Today's 24/7 news world also makes elections far more about charisma than substance. The ability to articulate & present yourself well and also get the great sound clip is far more important than substantive policy or platform. This is unfortunate. It's more about who we like than who would do a good job. Also, without financial backing, campaigns are DOA.

 

That reminds me of something my great grandmother used to say. Granted she was an old school country woman but she nailed it to the point: 
 

"When a Republican is elected you don't have to worry about anyone bothering or bombing us, but expect times around here to be bad. When a Democrat is elected expect time around here to be better but he won't be strong against our enemies."

 

That has been true since I been here anyways give or take Clinton. He was strong in foreign policy in a lot of places but he made mistakes (ie Bin laden.) 



#8 Chris Hughes

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Posted 08 June 2015 - 03:14 PM

I know it's unpopular to say, but I say once everything is said and done, George W. Bush should be commended for the job he did and should be viewed much more positive for his work than negative way he was when he left office.  Already 7 years after the fact, his approval ratings are as high as they ever were.  That's what distance from the Oval Office can do for you.

 

This is a huge election coming up.  I'm all for a woman president, and I'm not against a black man as president either, but Hillary isn't the right choice for us as a nation.  



#9 Jim West

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Posted 08 June 2015 - 03:58 PM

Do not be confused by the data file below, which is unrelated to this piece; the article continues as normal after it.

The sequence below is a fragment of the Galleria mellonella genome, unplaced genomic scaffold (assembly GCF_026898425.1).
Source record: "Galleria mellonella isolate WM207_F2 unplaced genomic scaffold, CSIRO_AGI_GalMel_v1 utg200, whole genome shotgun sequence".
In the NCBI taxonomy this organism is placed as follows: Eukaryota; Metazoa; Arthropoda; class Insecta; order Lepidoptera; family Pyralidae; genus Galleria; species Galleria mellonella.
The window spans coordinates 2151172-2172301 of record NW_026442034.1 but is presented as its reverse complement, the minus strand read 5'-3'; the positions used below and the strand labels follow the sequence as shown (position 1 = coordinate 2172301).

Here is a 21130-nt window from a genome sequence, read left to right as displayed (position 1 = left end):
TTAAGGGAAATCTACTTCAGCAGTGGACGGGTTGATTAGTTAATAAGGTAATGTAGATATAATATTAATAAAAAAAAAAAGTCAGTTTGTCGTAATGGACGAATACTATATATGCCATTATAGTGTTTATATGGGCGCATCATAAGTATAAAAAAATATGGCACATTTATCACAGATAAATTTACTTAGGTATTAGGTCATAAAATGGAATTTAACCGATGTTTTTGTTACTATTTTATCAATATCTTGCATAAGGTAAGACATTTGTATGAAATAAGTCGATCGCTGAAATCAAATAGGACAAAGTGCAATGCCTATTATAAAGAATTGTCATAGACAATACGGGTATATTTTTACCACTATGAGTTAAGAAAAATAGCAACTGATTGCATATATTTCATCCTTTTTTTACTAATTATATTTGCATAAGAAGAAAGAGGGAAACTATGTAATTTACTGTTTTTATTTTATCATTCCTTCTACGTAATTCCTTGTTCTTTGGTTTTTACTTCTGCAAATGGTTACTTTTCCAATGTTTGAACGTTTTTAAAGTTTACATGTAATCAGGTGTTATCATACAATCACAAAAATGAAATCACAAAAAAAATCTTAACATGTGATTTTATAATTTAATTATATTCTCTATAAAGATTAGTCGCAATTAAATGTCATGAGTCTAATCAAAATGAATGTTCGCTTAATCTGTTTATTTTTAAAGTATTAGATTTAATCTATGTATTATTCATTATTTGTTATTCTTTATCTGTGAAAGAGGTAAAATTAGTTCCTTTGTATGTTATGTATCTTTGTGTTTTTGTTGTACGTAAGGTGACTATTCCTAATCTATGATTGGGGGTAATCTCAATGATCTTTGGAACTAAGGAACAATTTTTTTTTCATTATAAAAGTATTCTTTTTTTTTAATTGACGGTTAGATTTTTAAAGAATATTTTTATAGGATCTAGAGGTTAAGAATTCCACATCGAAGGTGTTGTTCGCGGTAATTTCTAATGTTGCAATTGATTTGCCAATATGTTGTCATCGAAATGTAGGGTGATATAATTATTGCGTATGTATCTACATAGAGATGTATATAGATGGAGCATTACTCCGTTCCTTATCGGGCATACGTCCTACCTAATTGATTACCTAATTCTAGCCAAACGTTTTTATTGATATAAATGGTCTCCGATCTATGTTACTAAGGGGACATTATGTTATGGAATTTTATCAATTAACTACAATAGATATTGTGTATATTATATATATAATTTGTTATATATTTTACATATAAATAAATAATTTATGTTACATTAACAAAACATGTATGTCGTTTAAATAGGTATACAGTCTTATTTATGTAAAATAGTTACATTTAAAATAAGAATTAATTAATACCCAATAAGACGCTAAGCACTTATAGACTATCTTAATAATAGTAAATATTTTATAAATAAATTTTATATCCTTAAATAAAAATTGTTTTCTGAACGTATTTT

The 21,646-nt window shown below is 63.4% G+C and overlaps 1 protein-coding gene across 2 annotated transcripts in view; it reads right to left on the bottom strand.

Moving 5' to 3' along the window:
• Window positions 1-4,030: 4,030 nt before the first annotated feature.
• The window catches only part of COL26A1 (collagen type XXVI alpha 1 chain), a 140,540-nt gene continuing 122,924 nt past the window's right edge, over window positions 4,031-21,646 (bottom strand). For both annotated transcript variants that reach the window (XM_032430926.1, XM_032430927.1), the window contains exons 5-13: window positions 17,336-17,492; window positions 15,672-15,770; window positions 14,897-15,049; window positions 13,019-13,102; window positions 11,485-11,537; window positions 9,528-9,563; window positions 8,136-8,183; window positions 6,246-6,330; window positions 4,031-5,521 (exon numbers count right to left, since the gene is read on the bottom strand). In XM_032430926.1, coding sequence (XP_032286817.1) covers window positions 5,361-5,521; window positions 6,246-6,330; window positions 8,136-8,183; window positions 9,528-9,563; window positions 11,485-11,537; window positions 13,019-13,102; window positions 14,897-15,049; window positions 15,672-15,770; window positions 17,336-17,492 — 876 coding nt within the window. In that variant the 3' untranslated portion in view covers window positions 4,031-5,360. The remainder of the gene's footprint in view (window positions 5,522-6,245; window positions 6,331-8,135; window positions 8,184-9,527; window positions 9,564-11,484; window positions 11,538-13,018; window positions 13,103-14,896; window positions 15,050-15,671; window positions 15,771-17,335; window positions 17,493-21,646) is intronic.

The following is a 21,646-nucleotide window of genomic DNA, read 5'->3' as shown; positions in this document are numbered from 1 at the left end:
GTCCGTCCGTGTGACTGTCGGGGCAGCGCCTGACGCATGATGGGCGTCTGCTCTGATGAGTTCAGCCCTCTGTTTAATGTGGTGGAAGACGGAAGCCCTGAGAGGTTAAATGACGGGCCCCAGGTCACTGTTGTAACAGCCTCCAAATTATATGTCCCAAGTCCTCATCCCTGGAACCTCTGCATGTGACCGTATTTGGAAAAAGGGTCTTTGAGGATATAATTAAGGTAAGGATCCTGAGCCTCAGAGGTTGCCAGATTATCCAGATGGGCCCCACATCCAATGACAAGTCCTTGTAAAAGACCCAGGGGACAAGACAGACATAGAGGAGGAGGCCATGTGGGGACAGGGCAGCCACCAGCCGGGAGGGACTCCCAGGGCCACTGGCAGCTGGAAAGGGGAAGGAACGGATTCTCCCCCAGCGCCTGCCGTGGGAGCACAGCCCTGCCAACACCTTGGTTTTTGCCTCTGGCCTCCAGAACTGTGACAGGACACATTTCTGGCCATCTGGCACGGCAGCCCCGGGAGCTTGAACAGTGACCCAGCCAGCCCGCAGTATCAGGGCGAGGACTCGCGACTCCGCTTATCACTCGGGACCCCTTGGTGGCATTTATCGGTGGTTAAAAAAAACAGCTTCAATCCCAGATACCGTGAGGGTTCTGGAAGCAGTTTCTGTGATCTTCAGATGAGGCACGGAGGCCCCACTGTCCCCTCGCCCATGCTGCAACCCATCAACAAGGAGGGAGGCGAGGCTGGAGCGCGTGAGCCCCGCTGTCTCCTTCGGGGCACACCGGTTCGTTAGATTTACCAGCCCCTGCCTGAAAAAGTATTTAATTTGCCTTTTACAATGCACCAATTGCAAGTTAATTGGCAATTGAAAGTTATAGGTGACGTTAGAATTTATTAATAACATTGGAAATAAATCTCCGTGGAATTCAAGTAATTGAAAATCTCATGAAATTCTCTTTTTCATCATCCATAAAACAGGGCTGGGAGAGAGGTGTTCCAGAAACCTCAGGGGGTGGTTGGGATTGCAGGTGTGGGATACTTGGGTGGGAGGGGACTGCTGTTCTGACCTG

That has been true since I been here anyways give or take Clinton. He was strong in foreign policy in a lot of places but he made mistakes (ie Bin laden.) 

 

You can trace missteps with bin Laden all the way back to the Jimmy Carter administration.  With Operation Cyclone, the CIA funneled supplies and weapons to resistance forces in the Afghanistan-Soviet Union war.  Some of our "allies" were also in cahoots with bin Laden, and he was empowered by Gulbudden Hekmatyar, an Afghan resistance leader.  At the time our focus was on repelling the Soviet invaders.  Operation Cyclone was carried throughout the 1980's, and during this time bin Laden became idolized by many of the Arab radicals.  The movie "Charlie Wilson's War" dealt mostly with the politics behind this operation.



#10 Slashman

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Posted 08 June 2015 - 05:32 PM

True. I remember in the 80's it was chic to have the rebels of Afghanistan as heros in movies. Rambo 3 and the Living Daylights made them look pretty. Rambo 3 actually called them freedom fighters and brave hearts they of course edited that out since.